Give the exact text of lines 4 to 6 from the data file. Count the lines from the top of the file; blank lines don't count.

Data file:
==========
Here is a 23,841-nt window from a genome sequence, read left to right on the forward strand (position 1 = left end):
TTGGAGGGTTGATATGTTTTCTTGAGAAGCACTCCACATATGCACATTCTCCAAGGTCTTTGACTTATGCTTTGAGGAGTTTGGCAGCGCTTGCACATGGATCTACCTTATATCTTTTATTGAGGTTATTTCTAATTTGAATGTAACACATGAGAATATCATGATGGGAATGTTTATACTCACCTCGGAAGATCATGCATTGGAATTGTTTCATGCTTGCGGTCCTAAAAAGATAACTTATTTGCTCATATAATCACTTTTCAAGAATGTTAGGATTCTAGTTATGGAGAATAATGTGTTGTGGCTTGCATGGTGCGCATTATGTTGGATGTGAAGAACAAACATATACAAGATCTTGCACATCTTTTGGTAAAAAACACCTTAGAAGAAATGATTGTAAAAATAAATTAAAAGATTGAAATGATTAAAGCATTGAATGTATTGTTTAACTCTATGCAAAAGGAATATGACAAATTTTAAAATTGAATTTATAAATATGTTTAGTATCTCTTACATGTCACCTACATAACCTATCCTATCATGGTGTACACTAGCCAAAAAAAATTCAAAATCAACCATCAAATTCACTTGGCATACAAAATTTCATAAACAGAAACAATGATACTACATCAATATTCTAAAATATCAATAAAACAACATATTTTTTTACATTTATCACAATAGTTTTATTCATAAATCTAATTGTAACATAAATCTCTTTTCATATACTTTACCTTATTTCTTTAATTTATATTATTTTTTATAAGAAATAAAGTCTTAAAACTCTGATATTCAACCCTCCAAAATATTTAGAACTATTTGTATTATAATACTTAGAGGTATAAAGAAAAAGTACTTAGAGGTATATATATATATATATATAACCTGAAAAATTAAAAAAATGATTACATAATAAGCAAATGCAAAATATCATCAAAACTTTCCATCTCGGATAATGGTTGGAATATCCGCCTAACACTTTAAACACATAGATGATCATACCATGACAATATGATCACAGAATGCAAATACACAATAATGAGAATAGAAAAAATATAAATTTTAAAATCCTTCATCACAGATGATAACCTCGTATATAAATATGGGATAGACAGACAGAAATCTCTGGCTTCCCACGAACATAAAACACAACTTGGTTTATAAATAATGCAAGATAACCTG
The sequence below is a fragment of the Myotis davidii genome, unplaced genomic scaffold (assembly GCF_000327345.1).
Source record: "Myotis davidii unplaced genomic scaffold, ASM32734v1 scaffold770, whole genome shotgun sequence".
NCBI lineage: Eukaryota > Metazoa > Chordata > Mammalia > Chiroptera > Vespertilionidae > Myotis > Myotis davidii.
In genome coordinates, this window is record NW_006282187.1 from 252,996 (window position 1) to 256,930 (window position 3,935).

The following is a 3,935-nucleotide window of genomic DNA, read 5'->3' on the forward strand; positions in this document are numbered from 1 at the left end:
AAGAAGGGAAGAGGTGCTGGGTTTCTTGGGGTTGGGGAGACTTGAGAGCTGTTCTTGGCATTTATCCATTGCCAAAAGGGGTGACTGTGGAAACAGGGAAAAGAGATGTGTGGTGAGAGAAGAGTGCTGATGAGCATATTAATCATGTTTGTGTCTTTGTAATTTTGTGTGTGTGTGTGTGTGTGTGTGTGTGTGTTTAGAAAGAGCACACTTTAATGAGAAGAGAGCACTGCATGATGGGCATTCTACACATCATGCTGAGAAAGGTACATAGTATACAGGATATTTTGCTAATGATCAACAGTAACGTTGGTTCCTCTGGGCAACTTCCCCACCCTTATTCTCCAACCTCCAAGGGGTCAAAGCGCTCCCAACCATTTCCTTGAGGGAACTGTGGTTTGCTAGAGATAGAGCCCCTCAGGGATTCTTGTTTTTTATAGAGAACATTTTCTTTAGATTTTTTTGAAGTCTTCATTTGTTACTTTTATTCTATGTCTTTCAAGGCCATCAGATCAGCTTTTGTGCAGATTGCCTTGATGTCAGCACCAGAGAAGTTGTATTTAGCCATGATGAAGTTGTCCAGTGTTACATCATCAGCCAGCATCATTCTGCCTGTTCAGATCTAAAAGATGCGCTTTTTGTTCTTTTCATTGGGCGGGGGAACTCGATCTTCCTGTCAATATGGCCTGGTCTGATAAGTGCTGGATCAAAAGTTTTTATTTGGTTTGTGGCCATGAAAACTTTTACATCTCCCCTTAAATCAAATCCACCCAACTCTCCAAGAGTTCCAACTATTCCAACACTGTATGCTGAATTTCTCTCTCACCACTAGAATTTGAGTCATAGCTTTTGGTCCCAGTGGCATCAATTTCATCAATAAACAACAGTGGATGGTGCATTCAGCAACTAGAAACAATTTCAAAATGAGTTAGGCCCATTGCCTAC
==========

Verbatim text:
Source record: "Myotis davidii unplaced genomic scaffold, ASM32734v1 scaffold770, whole genome shotgun sequence".
NCBI lineage: Eukaryota > Metazoa > Chordata > Mammalia > Chiroptera > Vespertilionidae > Myotis > Myotis davidii.
In genome coordinates, this window is record NW_006282187.1 from 252,996 (window position 1) to 256,930 (window position 3,935).